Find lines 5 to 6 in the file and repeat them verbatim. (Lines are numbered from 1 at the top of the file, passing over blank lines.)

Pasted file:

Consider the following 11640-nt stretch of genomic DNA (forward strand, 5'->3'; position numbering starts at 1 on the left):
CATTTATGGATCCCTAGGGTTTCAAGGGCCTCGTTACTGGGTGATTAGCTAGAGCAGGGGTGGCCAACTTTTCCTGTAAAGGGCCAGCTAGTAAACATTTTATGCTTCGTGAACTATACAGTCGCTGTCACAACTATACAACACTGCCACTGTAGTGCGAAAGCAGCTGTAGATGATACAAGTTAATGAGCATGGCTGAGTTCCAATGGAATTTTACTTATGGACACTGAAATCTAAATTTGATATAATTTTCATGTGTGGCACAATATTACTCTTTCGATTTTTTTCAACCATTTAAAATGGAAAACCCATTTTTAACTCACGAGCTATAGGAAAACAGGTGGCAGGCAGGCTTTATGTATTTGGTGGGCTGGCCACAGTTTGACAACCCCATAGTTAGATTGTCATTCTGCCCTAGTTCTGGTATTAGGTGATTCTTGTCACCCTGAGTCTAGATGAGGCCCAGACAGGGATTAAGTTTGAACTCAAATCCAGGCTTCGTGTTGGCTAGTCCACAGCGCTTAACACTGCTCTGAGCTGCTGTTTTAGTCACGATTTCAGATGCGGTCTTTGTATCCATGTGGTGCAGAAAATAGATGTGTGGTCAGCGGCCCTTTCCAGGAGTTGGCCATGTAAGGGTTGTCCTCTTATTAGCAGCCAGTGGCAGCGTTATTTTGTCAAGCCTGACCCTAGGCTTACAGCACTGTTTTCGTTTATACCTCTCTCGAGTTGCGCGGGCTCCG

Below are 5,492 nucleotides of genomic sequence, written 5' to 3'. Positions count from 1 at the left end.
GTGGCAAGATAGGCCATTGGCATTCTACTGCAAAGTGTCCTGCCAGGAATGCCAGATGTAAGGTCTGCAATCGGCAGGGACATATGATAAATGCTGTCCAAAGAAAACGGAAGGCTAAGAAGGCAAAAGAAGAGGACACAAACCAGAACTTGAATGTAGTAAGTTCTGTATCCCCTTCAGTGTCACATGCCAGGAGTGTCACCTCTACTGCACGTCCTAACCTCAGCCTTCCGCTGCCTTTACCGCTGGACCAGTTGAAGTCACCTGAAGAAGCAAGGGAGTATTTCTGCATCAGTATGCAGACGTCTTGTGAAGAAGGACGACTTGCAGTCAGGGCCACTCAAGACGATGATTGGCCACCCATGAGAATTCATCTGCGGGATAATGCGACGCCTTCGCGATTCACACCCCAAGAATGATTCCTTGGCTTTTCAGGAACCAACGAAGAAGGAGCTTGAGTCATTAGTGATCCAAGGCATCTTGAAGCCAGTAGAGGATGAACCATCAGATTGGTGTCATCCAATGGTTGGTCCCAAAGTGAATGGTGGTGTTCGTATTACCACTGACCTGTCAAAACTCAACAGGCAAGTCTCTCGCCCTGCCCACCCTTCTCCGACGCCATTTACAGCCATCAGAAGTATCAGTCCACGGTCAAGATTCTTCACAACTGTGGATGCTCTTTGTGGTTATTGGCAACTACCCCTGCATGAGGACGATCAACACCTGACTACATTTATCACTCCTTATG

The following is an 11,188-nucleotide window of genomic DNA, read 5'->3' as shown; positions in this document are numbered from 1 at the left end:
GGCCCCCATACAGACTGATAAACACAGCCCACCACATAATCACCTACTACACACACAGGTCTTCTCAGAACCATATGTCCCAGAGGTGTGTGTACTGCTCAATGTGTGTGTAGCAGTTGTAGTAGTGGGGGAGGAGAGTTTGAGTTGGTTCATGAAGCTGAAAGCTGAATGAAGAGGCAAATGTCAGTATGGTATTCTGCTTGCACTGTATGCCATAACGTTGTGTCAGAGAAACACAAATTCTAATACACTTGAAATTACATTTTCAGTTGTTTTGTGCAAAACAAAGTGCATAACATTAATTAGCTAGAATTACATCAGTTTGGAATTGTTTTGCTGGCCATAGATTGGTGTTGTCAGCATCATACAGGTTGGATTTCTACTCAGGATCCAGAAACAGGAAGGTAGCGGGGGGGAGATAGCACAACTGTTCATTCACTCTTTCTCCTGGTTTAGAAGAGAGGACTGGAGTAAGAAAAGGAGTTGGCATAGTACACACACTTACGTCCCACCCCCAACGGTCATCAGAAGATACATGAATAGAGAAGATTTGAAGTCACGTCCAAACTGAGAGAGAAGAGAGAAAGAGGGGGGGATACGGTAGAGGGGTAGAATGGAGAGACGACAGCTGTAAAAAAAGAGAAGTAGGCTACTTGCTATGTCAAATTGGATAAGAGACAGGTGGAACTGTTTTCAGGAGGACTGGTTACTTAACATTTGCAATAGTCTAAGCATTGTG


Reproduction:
The following is an 11,188-nucleotide window of genomic DNA, read 5'->3' as shown; positions in this document are numbered from 1 at the left end:
GGCCCCCATACAGACTGATAAACACAGCCCACCACATAATCACCTACTACACACACAGGTCTTCTCAGAACCATATGTCCCAGAGGTGTGTGTACTGCTCAATGTGTGTGTAGCAGTTGTAGTAGTGGGGGAGGAGAGTTTGAGTTGGTTCATGAAGCTGAAAGCTGAATGAAGAGGCAAATGTCAGTATGGTATTCTGCTTGCACTGTATGCCATAACGTTGTGTCAGAGAAACACAAATTCTAATACACTTGAAATTACATTTTCAGTTGTTTTGTGCAAAACAAAGTGCATAACATTAATTAGCTAGAATTACATCAGTTTGGAATTGTTTTGCTGGCCATAGATTGGTGTTGTCAGCATCATACAGGTTGGATTTCTACTCAGGATCCAGAAACAGGAAGGTAGCGGGGGGGAGATAGCACAACTGTTCATTCACTCTTTCTCCTGGTTTAGAAGAGAGGACTGGAGTAAGAAAAGGAGTTGGCATAGTACACACACTTACGTCCCACCCCCAACGGTCATCAGAAGATACATGAATAGAGAAGATTTGAAGTCACGTCCAAACTGAGAGAGAAGAGAGAAAGAGGGGGGGATACGGTAGAGGGGTAGAATGGAGAGACGACAGCTGTAAAAAAAGAGAAGTAGGCTACTTGCTATGTCAAATTGGATAAGAGACAGGTGGAACTGTTTTCAGGAGGACTGGTTACTTAACATTTGCAATAGTCTAAGCATTGTG